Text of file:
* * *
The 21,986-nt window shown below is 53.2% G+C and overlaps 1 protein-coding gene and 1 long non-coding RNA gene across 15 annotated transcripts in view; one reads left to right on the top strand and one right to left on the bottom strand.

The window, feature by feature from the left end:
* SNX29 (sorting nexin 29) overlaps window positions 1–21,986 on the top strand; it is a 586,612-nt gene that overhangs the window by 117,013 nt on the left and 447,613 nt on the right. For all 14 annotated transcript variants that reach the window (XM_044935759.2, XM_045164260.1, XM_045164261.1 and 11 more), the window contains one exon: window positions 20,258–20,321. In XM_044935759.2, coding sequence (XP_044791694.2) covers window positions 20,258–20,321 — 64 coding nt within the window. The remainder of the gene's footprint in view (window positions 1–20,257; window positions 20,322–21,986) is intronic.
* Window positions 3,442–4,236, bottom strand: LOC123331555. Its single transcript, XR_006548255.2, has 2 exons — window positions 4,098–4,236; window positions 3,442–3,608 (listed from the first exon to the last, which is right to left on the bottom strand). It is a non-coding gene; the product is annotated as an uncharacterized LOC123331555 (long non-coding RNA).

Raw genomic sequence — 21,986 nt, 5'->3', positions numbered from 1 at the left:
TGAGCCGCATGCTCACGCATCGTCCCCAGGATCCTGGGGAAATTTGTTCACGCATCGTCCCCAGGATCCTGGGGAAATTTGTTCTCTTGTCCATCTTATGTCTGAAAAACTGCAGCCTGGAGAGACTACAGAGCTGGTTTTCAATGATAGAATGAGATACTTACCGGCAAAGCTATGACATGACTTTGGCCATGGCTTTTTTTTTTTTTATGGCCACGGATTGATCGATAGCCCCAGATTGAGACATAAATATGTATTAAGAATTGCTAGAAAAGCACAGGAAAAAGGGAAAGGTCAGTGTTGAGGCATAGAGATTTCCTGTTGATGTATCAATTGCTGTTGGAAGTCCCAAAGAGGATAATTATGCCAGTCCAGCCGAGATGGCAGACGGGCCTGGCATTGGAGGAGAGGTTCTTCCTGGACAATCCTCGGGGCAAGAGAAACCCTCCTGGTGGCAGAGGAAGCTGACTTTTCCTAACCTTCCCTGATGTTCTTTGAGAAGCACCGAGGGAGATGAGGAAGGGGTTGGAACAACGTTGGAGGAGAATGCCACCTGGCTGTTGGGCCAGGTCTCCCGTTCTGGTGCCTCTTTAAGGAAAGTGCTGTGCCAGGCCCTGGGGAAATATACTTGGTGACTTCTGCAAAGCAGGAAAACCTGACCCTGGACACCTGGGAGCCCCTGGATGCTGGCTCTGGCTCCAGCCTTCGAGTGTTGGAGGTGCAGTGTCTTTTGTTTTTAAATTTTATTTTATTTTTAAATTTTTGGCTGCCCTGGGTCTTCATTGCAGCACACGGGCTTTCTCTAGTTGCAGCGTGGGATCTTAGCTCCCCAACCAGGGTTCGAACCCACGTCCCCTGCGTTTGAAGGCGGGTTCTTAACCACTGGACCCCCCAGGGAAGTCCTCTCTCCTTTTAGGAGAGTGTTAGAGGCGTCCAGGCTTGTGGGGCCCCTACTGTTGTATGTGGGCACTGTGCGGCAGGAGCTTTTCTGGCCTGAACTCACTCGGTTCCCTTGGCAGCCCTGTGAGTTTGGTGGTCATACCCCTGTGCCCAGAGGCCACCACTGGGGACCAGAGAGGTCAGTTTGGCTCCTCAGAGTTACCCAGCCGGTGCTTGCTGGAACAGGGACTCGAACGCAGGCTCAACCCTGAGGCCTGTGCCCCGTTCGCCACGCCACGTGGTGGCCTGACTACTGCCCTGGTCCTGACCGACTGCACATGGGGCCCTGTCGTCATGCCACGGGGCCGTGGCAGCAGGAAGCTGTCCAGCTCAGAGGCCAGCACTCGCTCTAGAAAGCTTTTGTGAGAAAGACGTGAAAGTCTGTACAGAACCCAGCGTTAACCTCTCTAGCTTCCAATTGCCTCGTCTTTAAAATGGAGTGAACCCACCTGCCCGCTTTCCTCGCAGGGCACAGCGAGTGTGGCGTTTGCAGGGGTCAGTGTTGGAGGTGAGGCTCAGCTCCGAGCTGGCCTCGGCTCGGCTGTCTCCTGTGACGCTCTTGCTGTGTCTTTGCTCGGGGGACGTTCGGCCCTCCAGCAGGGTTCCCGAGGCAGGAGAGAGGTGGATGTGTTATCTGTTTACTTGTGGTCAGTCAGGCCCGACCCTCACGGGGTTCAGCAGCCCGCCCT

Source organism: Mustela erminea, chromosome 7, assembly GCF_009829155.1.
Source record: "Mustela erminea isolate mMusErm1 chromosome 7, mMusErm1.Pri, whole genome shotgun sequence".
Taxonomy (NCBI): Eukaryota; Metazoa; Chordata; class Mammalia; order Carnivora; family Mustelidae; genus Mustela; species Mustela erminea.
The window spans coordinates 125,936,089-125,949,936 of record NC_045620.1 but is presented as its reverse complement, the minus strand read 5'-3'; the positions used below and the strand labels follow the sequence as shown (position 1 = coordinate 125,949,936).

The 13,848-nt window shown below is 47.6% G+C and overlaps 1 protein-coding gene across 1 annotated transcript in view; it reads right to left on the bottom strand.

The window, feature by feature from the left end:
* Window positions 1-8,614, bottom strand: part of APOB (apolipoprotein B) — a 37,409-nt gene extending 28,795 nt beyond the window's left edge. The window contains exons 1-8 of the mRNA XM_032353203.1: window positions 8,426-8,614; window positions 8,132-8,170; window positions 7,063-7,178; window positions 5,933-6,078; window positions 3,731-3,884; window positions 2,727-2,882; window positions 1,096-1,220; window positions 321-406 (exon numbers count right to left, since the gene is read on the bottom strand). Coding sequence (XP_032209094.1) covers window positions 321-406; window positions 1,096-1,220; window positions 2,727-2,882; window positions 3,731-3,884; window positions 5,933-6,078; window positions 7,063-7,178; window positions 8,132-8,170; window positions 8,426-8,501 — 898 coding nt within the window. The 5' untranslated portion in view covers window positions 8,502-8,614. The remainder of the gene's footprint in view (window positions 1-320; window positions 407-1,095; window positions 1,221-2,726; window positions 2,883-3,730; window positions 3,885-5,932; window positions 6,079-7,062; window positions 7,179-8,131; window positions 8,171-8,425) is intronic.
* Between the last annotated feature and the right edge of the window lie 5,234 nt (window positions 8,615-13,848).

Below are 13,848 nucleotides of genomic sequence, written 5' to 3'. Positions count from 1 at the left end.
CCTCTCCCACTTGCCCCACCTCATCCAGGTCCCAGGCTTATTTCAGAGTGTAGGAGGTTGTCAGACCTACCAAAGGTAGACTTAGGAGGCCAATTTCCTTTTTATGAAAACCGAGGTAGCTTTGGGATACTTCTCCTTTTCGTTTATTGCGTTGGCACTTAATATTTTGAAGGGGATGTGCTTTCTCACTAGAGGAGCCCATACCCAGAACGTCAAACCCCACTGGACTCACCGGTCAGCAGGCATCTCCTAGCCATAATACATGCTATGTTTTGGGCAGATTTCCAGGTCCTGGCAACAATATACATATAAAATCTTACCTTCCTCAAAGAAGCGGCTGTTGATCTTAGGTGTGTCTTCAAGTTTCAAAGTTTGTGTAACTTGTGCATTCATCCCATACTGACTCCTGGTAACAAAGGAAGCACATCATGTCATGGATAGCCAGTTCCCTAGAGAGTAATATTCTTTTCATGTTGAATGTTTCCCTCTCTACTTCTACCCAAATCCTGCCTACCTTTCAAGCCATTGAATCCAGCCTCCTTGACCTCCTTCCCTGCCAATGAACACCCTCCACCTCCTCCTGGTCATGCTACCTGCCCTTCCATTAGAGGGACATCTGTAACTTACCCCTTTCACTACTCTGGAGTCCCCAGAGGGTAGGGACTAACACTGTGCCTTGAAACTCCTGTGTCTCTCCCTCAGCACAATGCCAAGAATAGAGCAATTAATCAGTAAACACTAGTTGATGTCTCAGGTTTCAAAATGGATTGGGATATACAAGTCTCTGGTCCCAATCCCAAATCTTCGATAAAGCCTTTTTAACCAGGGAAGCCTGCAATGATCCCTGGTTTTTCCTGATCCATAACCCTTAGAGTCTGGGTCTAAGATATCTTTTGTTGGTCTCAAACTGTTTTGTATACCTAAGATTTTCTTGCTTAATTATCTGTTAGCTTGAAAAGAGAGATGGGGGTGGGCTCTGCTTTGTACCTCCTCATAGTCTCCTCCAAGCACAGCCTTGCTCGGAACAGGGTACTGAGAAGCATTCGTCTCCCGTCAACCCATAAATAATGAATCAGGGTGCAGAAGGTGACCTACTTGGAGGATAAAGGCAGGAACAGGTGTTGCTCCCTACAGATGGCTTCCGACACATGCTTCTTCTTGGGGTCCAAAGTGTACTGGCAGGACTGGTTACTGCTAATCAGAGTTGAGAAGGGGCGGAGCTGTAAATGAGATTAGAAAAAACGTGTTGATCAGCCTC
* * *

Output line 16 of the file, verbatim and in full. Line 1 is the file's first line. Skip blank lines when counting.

CCTCTCCCACTTGCCCCACCTCATCCAGGTCCCAGGCTTATTTCAGAGTGTAGGAGGTTGTCAGACCTACCAAAGGTAGACTTAGGAGGCCAATTTCCTTTTTATGAAAACCGAGGTAGCTTTGGGATACTTCTCCTTTTCGTTTATTGCGTTGGCACTTAATATTTTGAAGGGGATGTGCTTTCTCACTAGAGGAGCCCATACCCAGAACGTCAAACCCCACTGGACTCACCGGTCAGCAGGCATCTCCTAGCCATAATACATGCTATGTTTTGGGCAGATTTCCAGGTCCTGGCAACAATATACATATAAAATCTTACCTTCCTCAAAGAAGCGGCTGTTGATCTTAGGTGTGTCTTCAAGTTTCAAAGTTTGTGTAACTTGTGCATTCATCCCATACTGACTCCTGGTAACAAAGGAAGCACATCATGTCATGGATAGCCAGTTCCCTAGAGAGTAATATTCTTTTCATGTTGAATGTTTCCCTCTCTACTTCTACCCAAATCCTGCCTACCTTTCAAGCCATTGAATCCAGCCTCCTTGACCTCCTTCCCTGCCAATGAACACCCTCCACCTCCTCCTGGTCATGCTACCTGCCCTTCCATTAGAGGGACATCTGTAACTTACCCCTTTCACTACTCTGGAGTCCCCAGAGGGTAGGGACTAACACTGTGCCTTGAAACTCCTGTGTCTCTCCCTCAGCACAATGCCAAGAATAGAGCAATTAATCAGTAAACACTAGTTGATGTCTCAGGTTTCAAAATGGATTGGGATATACAAGTCTCTGGTCCCAATCCCAAATCTTCGATAAAGCCTTTTTAACCAGGGAAGCCTGCAATGATCCCTGGTTTTTCCTGATCCATAACCCTTAGAGTCTGGGTCTAAGATATCTTTTGTTGGTCTCAAACTGTTTTGTATACCTAAGATTTTCTTGCTTAATTATCTGTTAGCTTGAAAAGAGAGATGGGGGTGGGCTCTGCTTTGTACCTCCTCATAGTCTCCTCCAAGCACAGCCTTGCTCGGAACAGGGTACTGAGAAGCATTCGTCTCCCGTCAACCCATAAATAATGAATCAGGGTGCAGAAGGTGACCTACTTGGAGGATAAAGGCAGGAACAGGTGTTGCTCCCTACAGATGGCTTCCGACACATGCTTCTTCTTGGGGTCCAAAGTGTACTGGCAGGACTGGTTACTGCTAATCAGAGTTGAGAAGGGGCGGAGCTGTAAATGAGATTAGAAAAAACGTGTTGATCAGCCTC